It’s safe to say that bar a few admirable efforts, Hong Kong’s endeavours in public art have been sparse and, many would argue, woeful. “Most of it is lamentable rubbish,” says art critic John Batten, making exceptions for Elisabeth Frink’s Water Buffalo outside Exchange Square and a light sculpture by Xu Bing behind New Town Plaza in Sha Tin. “Where public art does exist in this city, it has been designed by a committee and, worse, often approved through layers of bureaucracy. This means a homogenised, non-controversial artwork is selected; it’s boring and—often unintentionally—kitsch. Art with no relevance is the worst kind of public art. It is art to be mocked or ignored.” Many of the city’s creative visionaries see the Leisure and Cultural Services Department’s (LCSD) process for commissioning public art as laughable. “Hong Kong does not have a public art policy,” says Kai-yin Lo. “The LCSD has a piecemeal attitude, putting works here and there, usually in a locale outside the Museum of Art.”
In many ways it has become the prerogative of private institutions and individuals to fill the void—a mission not without its challenges. When Rainy Chan, general manager of The Peninsula Hong Kong, appealed to the government to approve plans to exhibit Richard Wilson’s bus sculpture Hang on a Minute Lads, I’ve Got a Great Idea on the facade of her hotel last year, she was met with mass confusion. “Our project did not fit into any government department category. We would send the application to one government department and they would say, ‘Oh, no, this is not us.’ So we’d go to the next one and they would say the same thing. So we had to knock on literally every door to figure out where we had to go exactly. That took a long time. The government had never seen anything like it.”
No one understands the hurdles better than art consultants Levina Li-Cadman and Sarah Pringle. After helping Rainy Chan in her mission, they were called upon by Antony Gormley and the British Council as fixers for Event Horizon. “It took a lot of people to make something that has never happened in this city happen,” says Pringle of the Gormley project.
Event Horizon was three years in the planning and was stymied numerous times—first by the withdrawal of major sponsor Hongkong Land, which got cold feet following the suicide of a banker who jumped from a building in Central, then by an incredibly drawn-out government approval process. “Most major cities have a public art planning policy in place. Here, we had to consult all government departments and seek written permission from eight of them,” says Li-Cadman. “If any department had disapproved, the project wouldn’t have happened.” In the end, the British Council made an appeal directly to Chief Secretary Carrie Lam, who saw value in the project. “She is very supportive of creativity,” says Pringle. “If it wasn’t for her pushing, Event Horizon wouldn’t have happened.”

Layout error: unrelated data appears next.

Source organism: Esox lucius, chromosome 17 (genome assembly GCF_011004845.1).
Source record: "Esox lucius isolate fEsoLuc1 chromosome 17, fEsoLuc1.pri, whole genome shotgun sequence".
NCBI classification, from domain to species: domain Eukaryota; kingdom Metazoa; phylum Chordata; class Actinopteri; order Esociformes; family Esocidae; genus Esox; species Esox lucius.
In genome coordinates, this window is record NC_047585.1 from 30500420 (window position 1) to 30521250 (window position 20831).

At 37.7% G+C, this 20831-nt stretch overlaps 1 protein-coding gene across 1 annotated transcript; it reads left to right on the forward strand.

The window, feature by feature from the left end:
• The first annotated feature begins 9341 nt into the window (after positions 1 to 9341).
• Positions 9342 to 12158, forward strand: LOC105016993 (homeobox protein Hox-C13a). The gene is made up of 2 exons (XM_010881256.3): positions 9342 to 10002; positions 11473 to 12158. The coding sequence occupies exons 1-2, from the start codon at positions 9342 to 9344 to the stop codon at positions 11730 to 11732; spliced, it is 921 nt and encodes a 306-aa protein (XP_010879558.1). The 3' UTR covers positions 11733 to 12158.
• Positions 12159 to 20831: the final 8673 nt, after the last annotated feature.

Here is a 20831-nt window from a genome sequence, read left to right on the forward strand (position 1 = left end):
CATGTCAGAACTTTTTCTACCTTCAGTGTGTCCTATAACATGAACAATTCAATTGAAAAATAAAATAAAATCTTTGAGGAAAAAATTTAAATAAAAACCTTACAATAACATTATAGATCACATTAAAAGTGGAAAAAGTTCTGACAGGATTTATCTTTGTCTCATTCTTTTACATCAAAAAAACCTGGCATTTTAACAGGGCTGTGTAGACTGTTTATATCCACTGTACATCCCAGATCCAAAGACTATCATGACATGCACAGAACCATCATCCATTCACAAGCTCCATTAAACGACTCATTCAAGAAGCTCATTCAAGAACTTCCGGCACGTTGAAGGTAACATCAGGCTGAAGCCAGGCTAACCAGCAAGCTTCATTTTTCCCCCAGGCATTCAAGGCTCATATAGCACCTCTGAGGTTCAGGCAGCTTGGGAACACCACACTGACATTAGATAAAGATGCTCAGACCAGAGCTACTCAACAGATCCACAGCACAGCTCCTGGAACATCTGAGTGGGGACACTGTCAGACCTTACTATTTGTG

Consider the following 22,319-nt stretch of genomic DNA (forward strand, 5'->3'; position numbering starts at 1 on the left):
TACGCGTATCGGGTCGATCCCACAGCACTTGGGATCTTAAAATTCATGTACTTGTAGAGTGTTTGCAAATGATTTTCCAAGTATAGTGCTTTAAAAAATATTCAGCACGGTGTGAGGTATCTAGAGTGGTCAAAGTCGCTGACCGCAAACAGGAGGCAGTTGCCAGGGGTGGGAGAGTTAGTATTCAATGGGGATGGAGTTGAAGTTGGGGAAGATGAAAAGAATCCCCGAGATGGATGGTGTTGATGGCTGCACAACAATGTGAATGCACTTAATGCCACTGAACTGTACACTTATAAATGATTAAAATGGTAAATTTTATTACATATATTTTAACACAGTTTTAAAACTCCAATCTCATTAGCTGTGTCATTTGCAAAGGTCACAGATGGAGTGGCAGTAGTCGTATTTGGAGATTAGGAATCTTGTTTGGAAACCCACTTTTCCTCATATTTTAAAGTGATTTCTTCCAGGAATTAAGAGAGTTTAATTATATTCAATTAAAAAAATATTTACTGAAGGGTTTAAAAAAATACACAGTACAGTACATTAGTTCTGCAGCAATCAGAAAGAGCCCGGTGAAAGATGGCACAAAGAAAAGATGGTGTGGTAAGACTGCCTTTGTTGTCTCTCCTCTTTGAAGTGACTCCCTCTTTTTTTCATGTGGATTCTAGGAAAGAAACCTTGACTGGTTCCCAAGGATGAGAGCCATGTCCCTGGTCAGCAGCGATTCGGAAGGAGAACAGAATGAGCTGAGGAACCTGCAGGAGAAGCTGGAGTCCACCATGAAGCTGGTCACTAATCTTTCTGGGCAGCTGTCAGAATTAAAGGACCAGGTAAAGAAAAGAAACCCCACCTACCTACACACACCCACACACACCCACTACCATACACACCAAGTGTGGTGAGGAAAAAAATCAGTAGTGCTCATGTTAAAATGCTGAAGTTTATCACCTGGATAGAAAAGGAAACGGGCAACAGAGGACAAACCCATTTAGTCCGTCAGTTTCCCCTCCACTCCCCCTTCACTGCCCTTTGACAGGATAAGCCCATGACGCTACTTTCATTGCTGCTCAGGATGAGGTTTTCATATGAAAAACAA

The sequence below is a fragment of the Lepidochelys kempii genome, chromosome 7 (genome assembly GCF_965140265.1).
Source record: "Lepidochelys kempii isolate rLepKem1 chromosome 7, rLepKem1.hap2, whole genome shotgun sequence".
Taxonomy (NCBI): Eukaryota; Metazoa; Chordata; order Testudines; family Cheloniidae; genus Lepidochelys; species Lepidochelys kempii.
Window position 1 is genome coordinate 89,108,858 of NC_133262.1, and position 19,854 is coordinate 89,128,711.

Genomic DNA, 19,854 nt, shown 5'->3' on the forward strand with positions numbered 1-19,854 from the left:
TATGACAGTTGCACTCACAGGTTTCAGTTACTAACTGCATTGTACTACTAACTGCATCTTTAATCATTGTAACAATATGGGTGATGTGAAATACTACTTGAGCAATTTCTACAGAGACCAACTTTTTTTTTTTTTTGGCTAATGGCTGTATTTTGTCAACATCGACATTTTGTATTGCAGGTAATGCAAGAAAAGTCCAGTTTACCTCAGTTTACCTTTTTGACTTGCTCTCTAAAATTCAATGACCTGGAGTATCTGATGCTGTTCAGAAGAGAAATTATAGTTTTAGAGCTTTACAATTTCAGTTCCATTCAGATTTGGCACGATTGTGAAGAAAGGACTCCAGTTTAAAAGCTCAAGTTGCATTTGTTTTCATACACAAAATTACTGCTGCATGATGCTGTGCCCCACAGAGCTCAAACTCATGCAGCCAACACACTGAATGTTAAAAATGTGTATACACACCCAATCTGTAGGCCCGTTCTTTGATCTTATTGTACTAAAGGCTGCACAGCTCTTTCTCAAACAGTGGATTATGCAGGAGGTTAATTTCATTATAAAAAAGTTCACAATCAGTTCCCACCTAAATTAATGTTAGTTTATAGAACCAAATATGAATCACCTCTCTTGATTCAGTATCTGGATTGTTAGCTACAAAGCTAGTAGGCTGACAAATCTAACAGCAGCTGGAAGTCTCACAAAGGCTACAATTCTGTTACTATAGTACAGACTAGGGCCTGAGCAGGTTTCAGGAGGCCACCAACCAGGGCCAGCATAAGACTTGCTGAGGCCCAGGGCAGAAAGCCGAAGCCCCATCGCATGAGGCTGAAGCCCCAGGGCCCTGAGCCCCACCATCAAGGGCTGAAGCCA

One of the major problems, continues Pringle, is that the Buildings Department, which must assess and approve all construction in and around private buildings, doesn’t have a category for public art. This makes it incredibly difficult for private institutions to erect art in public spaces. “When you apply to the Buildings Department, you will find there is a category for billboards, one for temporary works, one for signage, but there is no box to tick for public art. If we had been trying to erect a neon sign or an advertisement, it would have been much easier.”
A reason often cited for the lack of public art is the lack of space. Kai-yin Lo thinks that’s a cop-out. “Congested living conditions mean there is all the more reason to install art and design to create ‘stopping’ moments to rouse reactions,” she says. Lo calls for an “enlightened treatment of the Hong Kong waterfront as a showplace and an engaging, participatory creative area for the people of Hong Kong.” While the West Kowloon Cultural District park will serve as a small hub for public art (the 2013 pop-up exhibition Inflation! gave citizens a taste of the big things to come), Lo believes many more small pockets throughout the city need to be devised. Tim Marlow agrees: “Public art can’t just be put in a small enclave; it has to be part of the planning or the thinking. A more integrated conversation between artists and architects in devising public spaces needs to take place.”